Tuesday, January 31, 2017

Anuta Networks NCX: Overcoming Skepticism

Anuta Networks demonstrated their NCX network/service orchestration product at Network Field Day 14.

Anuta Networks page at TechFieldDay.com with videos of their presentations

Anuta's promise with NCX is to provide a vendor and platform agnostic network provisioning tool with a slick user interface and powerful management / provisioning features.

I was skeptical, especially after seeing the impossibly long list of supported platforms.

Network device configurations are complicated! They've got endless features, each of which is tied to others the others in unpredictable ways. Sure, seasoned network ops folks have no problem hopping around a text configuration to discover the ways in which ACLs, prefix lists, route maps, class maps, service policies, interfaces, and whatnot relate to one another... But capturing these complicated relationships in a GUI? In a vendor independent way?

I left the presentation with an entirely different perspective, and a desire to try it out on a network I manage. Seriously, I have a use case for this thing. Here's why I was wrong:

Not a general purpose UI
Okay, so it's a provisioning system, not a general purpose UI. Setup is likely nontrivial because it requires you to consider the types of services and related configurations you deploy in your network, and then express those possibilities in a simple form. Examples of things you might choose to express are:

  • For an MPLS PE device, are we 8021.Q tagging the traffic at the customer handoff? If so, what tag? That's a checkbox and a text field.
  • For a DMVPN router, do we want to allow direct internet access, or backhaul everything to HQ? A checkbox.
  • For various WAN interfaces, choose from a list of provider types in order to get the correct QoS templates applied
Pre-built Templates
NCX ships with understanding of how to do lots of things (create a VLAN,  configure spanning tree, define a BGP neighbor) on lots of different platforms. Much of the work is already done. We're not inventing the wheel with Ansible here.

Vendors and Features
The vendor list was huge, but let's just consider a Cisco for the moment. What does it mean for Cisco platforms to be "supported" by NCX? Apparently everything in the IWAN deployment guide is supported. That's a pretty complete list of features: routing protocols, QoS, PBR, security, etc... I'm sure they don't have crazy corner case stuff (using appletalk, are you?) but that's okay because...

Need to use a feature that NCX doesn't know about? The toolkit for defining your own features, exposing them in the UI and getting them expressed as device configuration looked pretty straightforward. It boiled down to expressing a YANG model of the feature in question and then mapping that to device specific NETCONF/CLI/REST/whathaveyou configuration directives.

Final Fragments
  • Offline devices which have missed several cycles of updates do not receive that series of individual updates when they come back online. NCX somehow flattens the queued changes into a single update prior to delivering it. Frankly, this blows my mind. It suggests a surprising level intimacy with the device configuration. Imagine, for example, if one of the updates included the bgp upgrade-cli directive. NCX would anticipate the result and merge subsequent address-family ipv4 directives? Maybe I misunderstood the answer to my question on this topic :)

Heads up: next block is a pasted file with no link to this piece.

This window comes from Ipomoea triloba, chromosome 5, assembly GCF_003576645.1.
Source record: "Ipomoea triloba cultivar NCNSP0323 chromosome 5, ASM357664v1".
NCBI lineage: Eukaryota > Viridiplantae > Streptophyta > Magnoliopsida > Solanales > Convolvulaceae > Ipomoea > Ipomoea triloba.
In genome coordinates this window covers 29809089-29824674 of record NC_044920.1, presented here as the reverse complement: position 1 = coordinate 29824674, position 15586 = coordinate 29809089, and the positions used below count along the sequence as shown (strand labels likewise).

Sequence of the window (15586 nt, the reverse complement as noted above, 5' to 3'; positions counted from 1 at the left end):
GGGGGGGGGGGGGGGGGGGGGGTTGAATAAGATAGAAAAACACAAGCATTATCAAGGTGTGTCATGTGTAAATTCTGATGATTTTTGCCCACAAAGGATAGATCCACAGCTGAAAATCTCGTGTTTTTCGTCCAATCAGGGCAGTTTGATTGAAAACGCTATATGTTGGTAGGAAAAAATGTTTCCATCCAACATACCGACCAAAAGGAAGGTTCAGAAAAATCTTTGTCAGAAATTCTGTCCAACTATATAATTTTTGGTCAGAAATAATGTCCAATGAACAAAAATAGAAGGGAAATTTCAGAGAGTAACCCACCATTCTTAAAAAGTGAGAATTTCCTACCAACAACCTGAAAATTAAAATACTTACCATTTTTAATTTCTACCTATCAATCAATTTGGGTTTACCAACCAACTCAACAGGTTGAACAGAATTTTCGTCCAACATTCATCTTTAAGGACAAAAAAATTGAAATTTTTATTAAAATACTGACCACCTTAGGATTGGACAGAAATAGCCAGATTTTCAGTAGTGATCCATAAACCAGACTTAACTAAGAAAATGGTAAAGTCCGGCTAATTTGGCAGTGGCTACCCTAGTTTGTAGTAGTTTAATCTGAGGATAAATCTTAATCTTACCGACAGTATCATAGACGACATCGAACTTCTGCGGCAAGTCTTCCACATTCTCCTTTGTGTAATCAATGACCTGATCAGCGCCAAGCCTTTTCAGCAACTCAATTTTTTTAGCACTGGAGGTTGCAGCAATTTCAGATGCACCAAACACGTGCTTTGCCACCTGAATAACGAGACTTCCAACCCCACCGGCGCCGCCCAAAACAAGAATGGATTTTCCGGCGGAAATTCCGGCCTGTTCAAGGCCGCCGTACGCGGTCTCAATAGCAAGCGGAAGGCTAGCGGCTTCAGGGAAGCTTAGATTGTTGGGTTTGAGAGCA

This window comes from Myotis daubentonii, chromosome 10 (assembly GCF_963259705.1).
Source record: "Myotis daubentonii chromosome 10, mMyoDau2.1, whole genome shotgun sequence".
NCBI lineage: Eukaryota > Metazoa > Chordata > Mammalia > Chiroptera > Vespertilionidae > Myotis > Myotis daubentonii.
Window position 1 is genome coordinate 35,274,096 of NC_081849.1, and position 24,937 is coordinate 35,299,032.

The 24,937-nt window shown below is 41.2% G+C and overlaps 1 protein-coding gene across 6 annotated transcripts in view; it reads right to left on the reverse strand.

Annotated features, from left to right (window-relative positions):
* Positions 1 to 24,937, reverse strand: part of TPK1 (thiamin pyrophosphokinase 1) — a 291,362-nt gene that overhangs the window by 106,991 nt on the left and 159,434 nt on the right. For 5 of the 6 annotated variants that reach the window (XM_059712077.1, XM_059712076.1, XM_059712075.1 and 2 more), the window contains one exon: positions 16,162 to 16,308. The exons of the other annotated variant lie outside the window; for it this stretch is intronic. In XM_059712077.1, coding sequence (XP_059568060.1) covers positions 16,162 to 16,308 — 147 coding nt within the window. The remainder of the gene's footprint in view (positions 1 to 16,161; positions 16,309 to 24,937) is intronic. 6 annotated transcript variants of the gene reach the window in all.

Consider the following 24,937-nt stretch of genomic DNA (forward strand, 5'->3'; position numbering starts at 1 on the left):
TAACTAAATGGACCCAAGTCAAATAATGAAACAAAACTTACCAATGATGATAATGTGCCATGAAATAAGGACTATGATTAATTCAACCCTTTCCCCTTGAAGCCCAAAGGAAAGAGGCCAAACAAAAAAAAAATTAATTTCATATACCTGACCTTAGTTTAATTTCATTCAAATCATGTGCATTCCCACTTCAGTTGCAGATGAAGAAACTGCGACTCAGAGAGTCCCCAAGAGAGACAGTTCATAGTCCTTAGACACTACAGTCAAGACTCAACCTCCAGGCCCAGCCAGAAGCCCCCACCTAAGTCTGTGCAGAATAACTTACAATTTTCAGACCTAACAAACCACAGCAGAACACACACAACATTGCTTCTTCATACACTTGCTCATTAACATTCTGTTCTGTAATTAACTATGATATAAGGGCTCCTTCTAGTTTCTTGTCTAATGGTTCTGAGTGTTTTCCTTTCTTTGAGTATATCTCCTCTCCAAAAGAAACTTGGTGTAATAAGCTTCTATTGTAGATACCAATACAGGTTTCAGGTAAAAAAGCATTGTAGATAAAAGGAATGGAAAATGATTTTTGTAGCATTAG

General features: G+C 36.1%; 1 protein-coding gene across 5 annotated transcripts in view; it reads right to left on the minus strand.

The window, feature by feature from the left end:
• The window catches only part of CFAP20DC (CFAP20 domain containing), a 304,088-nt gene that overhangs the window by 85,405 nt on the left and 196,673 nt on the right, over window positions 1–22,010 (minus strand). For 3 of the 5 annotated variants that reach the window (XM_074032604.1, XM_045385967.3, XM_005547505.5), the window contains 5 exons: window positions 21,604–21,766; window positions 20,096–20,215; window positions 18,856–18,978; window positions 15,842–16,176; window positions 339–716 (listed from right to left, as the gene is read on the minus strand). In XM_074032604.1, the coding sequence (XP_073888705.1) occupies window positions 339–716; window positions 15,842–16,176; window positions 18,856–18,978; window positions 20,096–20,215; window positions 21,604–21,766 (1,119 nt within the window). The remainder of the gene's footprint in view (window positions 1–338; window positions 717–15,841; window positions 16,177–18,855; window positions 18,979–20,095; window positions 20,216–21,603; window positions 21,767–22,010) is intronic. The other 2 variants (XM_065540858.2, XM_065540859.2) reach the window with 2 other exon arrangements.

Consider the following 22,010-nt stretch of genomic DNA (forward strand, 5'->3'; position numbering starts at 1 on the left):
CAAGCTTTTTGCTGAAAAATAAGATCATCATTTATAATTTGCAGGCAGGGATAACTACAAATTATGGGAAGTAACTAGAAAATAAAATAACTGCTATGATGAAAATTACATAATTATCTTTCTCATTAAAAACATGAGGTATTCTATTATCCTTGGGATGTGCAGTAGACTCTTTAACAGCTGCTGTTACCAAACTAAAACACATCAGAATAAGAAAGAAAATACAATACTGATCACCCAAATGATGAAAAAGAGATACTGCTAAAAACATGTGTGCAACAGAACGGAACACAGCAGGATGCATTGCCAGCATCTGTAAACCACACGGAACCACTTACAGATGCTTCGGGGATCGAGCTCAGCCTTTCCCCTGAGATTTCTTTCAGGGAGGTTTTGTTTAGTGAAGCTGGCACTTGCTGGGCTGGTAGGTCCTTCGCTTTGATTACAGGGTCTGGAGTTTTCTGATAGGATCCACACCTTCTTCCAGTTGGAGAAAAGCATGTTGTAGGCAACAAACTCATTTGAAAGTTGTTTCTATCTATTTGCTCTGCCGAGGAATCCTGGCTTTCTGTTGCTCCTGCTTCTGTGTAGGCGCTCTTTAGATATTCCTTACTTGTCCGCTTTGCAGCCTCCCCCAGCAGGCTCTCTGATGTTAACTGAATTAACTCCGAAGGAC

• NCX knows about its management path to the devices in question, and is careful not to lock itself out. I didn't get a lot of clarity about how this works, but there's no question the guys behind it are thoughtful and clever.

Friday, January 6, 2017

ERSPAN on Comware

The Comware documentation doesn't spell it out clearly, but it's possible to get ERSPAN-like functionality by using a GRE tunnel interface as the target for a local port mirror session.

This is very handy for quick analysis of stuff that's not L2 adjacent with an analysis station.

First, create a local mirror session:

 mirroring-group 1 local  

Next configure an unused physical interface for use by tunnel interfaces:

 service-loopback group 1 type tunnel  
 interface <unused-interface>  
  port service-loopback group 1  

Now configure a GRE tunnel interface as the destination for the mirror group:

 interface Tunnel0 mode gre  
  source <whatever>  
  destination <machine running wireshark>  
  mirroring-group 1 monitor-port  

Finally, configure the source interface(s):

 interface <interesting-source-interface-1>  
  mirroring-group 1 mirroring-port inbound  
 interface <interesting-source-interface-2>
  mirroring-group 1 mirroring-port inbound  

Traffic from the source interfaces arrives at the analyzer with extra Ethernet/IP/GRE headers attached. Inside each GRE payload is the original frame as collected at a mirroring-group source interface. If the original traffic with extra headers attached (14+20+4 == 38 bytes) exceeds MTU, then the switch fragments the frame. Nothing gets lost and Wireshark handles it gracefully.